“Engage your listeners. It does not matter how you do it, so long as you do it.” – Gavin Esler
Certain things that I hear, for whatever reason, stand out and remain in my mind while others do not; the details or specific circumstances might be ignored, but the message content remains unchanged. For instance, I remember years ago something that stood out to me was hearing about Bill Clinton made people with whom he spoke feel like they were the most important people in the world – that there was nothing that Bill Clinton would rather be doing in that moment than speaking to them.
People loved Clinton; that, above all else, is why he was able to withstand the particular, shall we say, indiscretions, that stained (ba-dum!) his political career. Similarly, people loved Reagan, and he was able to weather the storm around the Iran-Contra affair. People did not like Richard Nixon, so he was forced to resign in response to Watergate.
Anyway, as I said, for some reason that bit about Clinton always stuck with me…it just seemed important. Over the years, I’ve heard it repeated many times about Clinton, and sometimes about other leaders, too. Most recently, in Lessons from the Top, Gavin Esler mentioned it: “The British foreign secretary Douglas Hurd, a seasoned former Foreign Office diplomat and the calmest of men in a crisis, told me that he found Clinton’s charm utterly disarming, and he too experienced the illusion that Clinton acted as if he had travelled the globe just to meet him.” (p134)
The next few paragraphs following that quote provide other anecdotes from Clinton’s colleagues, associates, and even political opponents all describing how much they liked Clinton the person, even if they were dead-set against his policies. They also reveal some of his tactics, mentioning things like meetings with him involving “strong physical contact” (ha, how appropriate). In all his years, Esler has found one description that best captures the Clinton charm:
“He smiled understandingly – much more than understandingly. It was one of those rare smiles with a quality of reassurance that you come across four or five times in a life. It faced – or seemed to face – the whole eternal world for an instant, and then concentrated on you with an irresistible prejudice in your favour. It understood you just as far as you wanted to be understood, believed in you as you would like to believe in yourself, and assured you that it had precisely the impression of you that, at your best, you hoped to convey.” (quote from The Great Gatsby)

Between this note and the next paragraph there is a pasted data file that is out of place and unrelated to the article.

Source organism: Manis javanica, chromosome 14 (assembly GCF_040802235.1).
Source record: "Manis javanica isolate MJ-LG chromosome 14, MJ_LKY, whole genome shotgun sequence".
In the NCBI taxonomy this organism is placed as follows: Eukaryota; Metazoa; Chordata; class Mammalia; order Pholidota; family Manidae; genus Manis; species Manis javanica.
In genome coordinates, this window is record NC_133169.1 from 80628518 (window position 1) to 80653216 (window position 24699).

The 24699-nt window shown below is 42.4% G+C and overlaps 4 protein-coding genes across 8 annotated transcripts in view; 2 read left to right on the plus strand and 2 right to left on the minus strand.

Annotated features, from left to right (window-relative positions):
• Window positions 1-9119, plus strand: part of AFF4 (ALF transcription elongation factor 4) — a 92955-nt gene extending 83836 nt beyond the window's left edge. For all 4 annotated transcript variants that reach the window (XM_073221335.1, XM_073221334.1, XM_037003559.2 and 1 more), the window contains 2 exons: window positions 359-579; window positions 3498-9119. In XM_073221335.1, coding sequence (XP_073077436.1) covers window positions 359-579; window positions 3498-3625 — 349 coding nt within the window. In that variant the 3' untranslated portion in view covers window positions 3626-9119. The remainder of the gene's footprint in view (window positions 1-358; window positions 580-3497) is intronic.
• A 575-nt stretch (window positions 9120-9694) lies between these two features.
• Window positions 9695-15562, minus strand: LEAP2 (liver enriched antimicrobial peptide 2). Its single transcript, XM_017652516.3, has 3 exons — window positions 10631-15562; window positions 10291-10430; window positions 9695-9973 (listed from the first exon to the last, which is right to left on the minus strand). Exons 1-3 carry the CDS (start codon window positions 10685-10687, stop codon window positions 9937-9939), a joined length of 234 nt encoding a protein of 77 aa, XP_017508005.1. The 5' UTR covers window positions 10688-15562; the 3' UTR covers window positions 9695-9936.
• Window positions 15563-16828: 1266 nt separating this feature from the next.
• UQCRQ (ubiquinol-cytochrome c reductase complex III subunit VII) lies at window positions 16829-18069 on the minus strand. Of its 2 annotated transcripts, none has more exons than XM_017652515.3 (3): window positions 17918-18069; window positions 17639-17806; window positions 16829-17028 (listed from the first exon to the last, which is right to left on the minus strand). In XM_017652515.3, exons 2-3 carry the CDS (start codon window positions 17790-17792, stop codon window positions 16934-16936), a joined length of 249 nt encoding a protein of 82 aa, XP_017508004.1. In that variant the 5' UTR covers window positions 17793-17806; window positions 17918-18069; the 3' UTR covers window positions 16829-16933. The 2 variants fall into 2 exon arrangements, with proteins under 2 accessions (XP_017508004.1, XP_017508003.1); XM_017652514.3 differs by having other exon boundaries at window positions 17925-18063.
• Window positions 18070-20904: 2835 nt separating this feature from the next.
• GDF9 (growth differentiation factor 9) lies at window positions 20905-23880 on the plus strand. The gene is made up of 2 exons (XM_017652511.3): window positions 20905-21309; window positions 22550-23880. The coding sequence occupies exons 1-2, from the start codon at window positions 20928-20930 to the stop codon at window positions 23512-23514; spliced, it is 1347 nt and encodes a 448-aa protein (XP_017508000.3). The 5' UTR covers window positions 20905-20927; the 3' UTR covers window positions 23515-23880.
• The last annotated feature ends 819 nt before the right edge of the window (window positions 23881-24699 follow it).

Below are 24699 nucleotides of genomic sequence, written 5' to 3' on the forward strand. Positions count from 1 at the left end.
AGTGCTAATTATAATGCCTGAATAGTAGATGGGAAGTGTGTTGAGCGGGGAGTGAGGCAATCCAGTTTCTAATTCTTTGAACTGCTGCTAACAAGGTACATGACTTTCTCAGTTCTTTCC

Holy crap, right? Wouldn’t you love to have someone write that after a conversation with you? There are all sorts of tactics to be a charming conversationalist (e.g., be an active listener, know your subject, master appropriate body language, etc), but I think the best one is probably to actually be genuinely interested in the other party (and this next part will sound contradictory), even if you have to convince yourself to be genuinely interested. I believe that every subject (applying the word to people, topics, and objects) can be interesting if you know what questions to ask, how to look, and how to listen; reminding yourself of this might just be the trick to make your conversation partner feel important.
Naturally, it is also important to be able to engage with an audience of more than one. I can think of reasons why this is harder to achieve than in a one-on-one setting, but also reasons why it is easier. Similarly, there are tactics that can be employed, but the outcome is the same: you want the audience, no matter how large, to think that you’ve travelled just to speak to them, and to deliver a message created just for them. Great speakers have the ability to deliver the same message countless times to countless audiences, and leave every audience in their wake feeling special.
How important is this lesson? Esler closes Lessons from the Top with a list of 16 lessons, and the first one in the list is “Engage your listeners. It does not matter how you do it, so long as you do it.” (Lessons from the Top – p250)